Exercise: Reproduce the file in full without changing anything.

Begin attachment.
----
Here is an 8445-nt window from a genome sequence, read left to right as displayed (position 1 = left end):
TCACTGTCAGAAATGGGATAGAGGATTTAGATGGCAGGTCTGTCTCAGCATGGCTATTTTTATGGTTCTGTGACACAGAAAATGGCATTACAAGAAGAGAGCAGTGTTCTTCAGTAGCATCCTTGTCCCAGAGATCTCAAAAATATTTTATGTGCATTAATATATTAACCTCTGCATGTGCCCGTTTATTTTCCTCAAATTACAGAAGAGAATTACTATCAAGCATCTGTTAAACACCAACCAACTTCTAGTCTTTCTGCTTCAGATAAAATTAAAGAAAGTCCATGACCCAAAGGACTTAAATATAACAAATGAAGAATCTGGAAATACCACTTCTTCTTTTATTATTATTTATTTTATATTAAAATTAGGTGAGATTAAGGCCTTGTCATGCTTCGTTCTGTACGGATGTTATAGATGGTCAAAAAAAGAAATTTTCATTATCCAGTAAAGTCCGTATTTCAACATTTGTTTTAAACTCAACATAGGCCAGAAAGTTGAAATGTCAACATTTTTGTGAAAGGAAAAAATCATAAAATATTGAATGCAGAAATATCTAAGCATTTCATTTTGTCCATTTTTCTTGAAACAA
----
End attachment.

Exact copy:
Here is an 8445-nt window from a genome sequence, read left to right as displayed (position 1 = left end):
TCACTGTCAGAAATGGGATAGAGGATTTAGATGGCAGGTCTGTCTCAGCATGGCTATTTTTATGGTTCTGTGACACAGAAAATGGCATTACAAGAAGAGAGCAGTGTTCTTCAGTAGCATCCTTGTCCCAGAGATCTCAAAAATATTTTATGTGCATTAATATATTAACCTCTGCATGTGCCCGTTTATTTTCCTCAAATTACAGAAGAGAATTACTATCAAGCATCTGTTAAACACCAACCAACTTCTAGTCTTTCTGCTTCAGATAAAATTAAAGAAAGTCCATGACCCAAAGGACTTAAATATAACAAATGAAGAATCTGGAAATACCACTTCTTCTTTTATTATTATTTATTTTATATTAAAATTAGGTGAGATTAAGGCCTTGTCATGCTTCGTTCTGTACGGATGTTATAGATGGTCAAAAAAAGAAATTTTCATTATCCAGTAAAGTCCGTATTTCAACATTTGTTTTAAACTCAACATAGGCCAGAAAGTTGAAATGTCAACATTTTTGTGAAAGGAAAAAATCATAAAATATTGAATGCAGAAATATCTAAGCATTTCATTTTGTCCATTTTTCTTGAAACAA